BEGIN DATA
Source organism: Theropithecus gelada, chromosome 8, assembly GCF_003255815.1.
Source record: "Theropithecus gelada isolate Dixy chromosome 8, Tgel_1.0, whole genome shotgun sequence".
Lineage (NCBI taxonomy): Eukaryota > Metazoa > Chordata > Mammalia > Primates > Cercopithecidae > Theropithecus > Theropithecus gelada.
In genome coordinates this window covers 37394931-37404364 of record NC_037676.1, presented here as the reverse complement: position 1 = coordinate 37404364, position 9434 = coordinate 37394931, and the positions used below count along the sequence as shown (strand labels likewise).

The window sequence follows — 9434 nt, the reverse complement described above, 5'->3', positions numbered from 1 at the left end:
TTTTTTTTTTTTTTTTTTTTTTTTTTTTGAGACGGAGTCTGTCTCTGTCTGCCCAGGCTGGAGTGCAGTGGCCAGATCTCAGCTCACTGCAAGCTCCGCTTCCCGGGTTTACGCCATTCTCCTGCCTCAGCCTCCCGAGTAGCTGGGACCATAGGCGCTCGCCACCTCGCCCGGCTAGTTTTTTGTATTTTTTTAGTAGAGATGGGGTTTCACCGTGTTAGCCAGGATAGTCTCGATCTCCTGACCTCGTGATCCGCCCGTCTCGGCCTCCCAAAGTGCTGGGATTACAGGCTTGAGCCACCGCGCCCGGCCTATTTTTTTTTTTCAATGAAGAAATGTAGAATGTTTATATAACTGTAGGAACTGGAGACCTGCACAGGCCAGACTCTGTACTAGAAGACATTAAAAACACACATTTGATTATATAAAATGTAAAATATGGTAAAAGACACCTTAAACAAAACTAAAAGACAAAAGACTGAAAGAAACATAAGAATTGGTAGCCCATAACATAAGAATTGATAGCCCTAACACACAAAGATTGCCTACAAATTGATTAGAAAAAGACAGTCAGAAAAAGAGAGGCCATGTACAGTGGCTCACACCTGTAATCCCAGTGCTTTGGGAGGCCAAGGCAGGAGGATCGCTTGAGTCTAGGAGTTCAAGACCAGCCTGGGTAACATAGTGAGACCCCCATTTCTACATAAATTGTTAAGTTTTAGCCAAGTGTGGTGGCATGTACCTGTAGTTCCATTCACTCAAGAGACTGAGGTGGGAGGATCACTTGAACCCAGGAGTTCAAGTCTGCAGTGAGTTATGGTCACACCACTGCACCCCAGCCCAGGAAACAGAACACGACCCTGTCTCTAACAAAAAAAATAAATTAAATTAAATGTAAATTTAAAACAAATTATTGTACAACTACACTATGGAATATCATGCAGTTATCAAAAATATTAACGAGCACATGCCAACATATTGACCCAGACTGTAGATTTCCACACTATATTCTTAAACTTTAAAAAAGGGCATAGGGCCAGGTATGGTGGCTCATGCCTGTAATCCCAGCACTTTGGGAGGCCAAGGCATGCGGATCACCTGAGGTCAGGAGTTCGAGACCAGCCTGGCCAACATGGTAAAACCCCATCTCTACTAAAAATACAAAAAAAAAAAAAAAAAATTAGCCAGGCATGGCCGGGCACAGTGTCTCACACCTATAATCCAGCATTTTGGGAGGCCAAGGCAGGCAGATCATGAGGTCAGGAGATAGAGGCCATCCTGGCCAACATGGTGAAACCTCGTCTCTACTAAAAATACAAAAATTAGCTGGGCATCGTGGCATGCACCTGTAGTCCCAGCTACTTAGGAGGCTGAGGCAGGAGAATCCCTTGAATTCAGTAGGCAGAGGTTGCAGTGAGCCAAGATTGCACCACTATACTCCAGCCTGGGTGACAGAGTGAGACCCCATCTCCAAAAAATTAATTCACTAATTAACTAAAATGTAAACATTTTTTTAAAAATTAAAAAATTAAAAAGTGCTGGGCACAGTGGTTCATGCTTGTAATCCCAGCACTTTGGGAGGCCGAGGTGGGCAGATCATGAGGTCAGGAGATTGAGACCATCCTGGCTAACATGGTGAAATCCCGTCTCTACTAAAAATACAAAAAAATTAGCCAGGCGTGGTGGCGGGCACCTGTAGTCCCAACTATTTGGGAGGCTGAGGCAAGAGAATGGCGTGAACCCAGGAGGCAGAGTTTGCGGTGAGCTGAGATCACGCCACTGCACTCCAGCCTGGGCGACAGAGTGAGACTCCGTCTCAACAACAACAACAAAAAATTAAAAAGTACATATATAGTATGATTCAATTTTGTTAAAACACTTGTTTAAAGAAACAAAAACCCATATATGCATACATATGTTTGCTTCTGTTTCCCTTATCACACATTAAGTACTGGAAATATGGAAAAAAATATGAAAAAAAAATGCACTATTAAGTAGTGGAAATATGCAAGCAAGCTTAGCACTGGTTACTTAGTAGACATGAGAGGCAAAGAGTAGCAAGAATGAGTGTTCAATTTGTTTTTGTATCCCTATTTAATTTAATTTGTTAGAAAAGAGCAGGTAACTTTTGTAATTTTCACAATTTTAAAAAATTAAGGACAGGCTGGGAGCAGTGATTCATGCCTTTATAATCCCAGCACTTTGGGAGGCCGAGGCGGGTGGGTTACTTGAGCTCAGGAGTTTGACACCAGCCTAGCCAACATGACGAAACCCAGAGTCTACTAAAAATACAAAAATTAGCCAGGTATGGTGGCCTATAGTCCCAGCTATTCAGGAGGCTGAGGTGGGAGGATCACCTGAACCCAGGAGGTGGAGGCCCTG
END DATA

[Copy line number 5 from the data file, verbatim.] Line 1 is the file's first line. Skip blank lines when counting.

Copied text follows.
The window sequence follows — 9434 nt, the reverse complement described above, 5'->3', positions numbered from 1 at the left end: